He is smart to do so. The legacy of vaccine denial is with wacky fundamentalists and John Birch Society members, not reasonable people. By calling on parents to vaccinate their kids he is standing up to constituents in counties that voted 80 percent for him, and he is to be applauded for that moral courage.
When outbreaks used to happen, it was easy to guess it was uneducated religious groups.
Dr. Paul Offit recounts such a tale in the New York Times. Almost 25 years ago, two fundamentalist Christian churches, Faith Tabernacle Congregation and First Century Gospel Church, were at the heart of a measles outbreak in Philadelphia because they were against vaccination. In 2015, almost all of the exemptions are 'philosophical' rather religious, but the ignorance is the same. Instead of believing God will protect kids from illness, modern day vaccine deniers believe longer breastfeeding and organic food will do it. We got lucky back then, there were only 9 childhood deaths that could easily have been prevented, but we shouldn't want to prove we are doomed to repeat history.
Unfortunately, anti-science progressives may not be alone for long in this. Though they will still vaccinate their kids, Libertarians might suddenly enter into a bizarre political alliance with them, as they have done in small numbers on raw milk, because back then the government intervened and forced vaccines on those children. They were taken from their homes by government employees with guns and Libertarians never forget social authoritarian history. A century ago, 'in the public interest' reasoning set the stage for Supreme Court Justice Oliver Wendell Holmes to make sterilization of "promiscuous" women legal. Eugenics was progressive social engineering wrapping itself in the flag of science and slippery slopes are rarely obvious until after the fact.
But it should never have come to that and wouldn't have if other religions had been willing to speak out.
Offit notes that a tenet of religion is to love your children. No one likes to tell someone else how to practice their faith, he notes, and I applaud his diplomacy in stating that, but religion is all about telling people how to live their lives so I am happy to remind them it's okay to take a stand for what's right. To not do so is moral relativism. Religious groups of today are not the problem, and they should not side with vaccine deniers in the name of some vague natural law regarding personal freedom, they should instead tell their members to love their children - and to tell their neighbors to do so - more than they distrust science, just as they should have done back then.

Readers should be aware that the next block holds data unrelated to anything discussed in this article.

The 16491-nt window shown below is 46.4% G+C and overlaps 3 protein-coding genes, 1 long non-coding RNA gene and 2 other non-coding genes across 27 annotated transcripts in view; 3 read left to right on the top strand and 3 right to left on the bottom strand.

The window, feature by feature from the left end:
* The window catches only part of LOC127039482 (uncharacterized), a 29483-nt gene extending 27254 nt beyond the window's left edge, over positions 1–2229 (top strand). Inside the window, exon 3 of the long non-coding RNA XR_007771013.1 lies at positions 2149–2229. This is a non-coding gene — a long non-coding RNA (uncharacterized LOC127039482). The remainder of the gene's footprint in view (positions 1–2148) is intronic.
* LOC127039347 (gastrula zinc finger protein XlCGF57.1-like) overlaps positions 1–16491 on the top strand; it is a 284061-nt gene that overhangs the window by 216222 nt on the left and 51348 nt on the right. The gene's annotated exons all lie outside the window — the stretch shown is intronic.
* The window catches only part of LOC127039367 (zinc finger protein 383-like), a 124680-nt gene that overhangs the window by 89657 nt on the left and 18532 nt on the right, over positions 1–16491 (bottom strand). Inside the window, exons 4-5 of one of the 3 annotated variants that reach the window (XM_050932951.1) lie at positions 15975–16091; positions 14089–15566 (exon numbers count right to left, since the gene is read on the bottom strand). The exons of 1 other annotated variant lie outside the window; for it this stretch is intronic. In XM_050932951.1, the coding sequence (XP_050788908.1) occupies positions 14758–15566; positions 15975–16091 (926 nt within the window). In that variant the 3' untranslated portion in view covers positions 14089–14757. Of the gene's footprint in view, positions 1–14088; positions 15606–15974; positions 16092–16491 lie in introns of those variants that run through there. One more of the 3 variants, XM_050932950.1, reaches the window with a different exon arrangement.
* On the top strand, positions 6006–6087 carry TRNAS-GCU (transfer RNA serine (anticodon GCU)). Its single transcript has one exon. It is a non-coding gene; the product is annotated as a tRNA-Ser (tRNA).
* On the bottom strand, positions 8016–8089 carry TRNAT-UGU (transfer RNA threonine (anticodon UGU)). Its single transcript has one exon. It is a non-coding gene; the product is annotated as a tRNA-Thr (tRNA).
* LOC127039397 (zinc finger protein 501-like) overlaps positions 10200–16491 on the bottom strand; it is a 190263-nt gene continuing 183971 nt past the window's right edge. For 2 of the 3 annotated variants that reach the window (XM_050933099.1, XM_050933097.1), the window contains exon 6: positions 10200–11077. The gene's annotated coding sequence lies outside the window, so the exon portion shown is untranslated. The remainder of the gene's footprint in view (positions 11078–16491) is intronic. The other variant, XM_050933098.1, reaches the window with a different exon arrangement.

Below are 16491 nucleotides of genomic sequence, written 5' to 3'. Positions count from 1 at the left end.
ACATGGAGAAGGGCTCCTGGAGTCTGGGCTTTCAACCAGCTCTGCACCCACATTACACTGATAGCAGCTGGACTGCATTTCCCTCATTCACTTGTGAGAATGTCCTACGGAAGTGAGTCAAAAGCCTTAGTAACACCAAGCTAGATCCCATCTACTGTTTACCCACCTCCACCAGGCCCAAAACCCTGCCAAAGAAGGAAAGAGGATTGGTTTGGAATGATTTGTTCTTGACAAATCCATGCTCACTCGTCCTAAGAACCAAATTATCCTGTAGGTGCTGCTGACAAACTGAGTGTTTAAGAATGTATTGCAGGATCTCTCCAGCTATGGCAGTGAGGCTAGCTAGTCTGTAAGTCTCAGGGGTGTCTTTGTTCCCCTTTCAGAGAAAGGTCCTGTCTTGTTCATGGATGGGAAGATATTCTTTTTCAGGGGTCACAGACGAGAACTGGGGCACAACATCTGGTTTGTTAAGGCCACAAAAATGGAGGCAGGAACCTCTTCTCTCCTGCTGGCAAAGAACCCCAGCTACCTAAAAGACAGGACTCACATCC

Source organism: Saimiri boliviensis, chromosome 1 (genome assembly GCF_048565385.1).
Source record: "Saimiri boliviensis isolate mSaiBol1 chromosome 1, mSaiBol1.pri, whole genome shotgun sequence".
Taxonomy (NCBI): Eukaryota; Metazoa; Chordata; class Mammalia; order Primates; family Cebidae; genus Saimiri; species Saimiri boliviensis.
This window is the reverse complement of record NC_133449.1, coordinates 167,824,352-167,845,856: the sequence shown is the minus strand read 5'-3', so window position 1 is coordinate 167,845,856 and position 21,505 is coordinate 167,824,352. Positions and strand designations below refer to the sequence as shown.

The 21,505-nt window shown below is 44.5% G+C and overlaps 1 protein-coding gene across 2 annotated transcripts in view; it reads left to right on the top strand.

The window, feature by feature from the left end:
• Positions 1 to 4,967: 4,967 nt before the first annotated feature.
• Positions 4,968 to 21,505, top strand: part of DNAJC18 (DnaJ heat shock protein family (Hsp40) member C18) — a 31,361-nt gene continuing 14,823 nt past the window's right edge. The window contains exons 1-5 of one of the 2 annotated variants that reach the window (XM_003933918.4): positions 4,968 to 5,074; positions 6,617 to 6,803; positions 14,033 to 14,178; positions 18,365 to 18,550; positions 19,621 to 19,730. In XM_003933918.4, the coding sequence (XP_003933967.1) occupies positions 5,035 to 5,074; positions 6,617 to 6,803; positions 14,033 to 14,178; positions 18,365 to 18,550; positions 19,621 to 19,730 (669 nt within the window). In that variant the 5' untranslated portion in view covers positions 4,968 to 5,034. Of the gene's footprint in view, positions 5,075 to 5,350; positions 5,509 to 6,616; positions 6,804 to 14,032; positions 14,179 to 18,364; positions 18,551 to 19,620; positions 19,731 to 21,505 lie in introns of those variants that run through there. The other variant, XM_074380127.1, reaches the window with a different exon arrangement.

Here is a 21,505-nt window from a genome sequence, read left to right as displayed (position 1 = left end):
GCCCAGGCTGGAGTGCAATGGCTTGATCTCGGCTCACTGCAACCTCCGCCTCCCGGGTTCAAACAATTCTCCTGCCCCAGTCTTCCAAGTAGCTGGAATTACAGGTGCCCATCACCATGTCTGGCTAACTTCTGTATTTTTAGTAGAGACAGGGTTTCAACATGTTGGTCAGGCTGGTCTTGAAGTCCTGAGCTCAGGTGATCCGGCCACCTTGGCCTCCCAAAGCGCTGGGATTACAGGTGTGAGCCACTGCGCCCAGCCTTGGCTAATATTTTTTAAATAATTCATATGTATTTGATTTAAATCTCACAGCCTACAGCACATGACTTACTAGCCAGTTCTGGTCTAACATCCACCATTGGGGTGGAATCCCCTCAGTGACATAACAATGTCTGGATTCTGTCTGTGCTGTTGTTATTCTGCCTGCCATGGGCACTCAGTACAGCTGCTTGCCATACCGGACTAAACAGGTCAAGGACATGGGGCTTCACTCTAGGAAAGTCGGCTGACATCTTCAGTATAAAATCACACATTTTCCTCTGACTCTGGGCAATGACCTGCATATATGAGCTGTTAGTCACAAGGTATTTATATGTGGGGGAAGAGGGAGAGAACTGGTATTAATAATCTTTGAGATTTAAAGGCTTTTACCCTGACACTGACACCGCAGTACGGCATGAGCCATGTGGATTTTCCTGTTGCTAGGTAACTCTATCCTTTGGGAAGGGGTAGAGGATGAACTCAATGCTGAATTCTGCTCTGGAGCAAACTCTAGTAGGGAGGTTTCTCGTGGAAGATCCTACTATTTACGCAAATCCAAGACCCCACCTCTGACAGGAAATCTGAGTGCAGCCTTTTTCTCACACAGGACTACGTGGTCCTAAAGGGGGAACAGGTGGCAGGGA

Shame them a little if they don't, just like we do bigotry and other moral crimes. It works.
In the modern version of the anti-vaccine movement, progressives need to do better than Philadelphia religious groups did in 1991: they need to stop engaging in false equivalence every time some Republican botches a point about freedom and using silly gaffes to claim both sides are equally wrong. They need to see their neighbors for who they are, not circle the wagons against Republicans. In interviews with people in Marin Country and other anti-vaccine hotbeds, the common refrain is that citizens did not know how severe the problem was, even though every impartial analysis of the last decade (and a bestselling book in 2012) has mentioned that Marin, San Francisco and other enclaves likes Berkeley and Humboldt lead the country in opting out of vaccines. Marin has a school with only 26% of kids vaccinated - not exempted - vaccinated.
Yet the community didn't know?
Of course they knew, they just did not want to criticize someone's anti-vaccine beliefs, the same way religious people in 1991 Philadelphia did not want to criticize another church. California has 8X as many 'philosophical' exemptions as Texas has medical ones. 4 of the 5 top states are deep blue. No one in those states can claim they don't know.
If we care about kids, and people who can't get vaccines, we need to be as unflinching in our criticism during events as we are a generation later. And that means not glossing over the problem by pretending we don't know who is doing it.
What Would Jesus Do About Measles? By Paul Offit, Feb. 10, 2015 New York Times
H/T American Council on Science and Health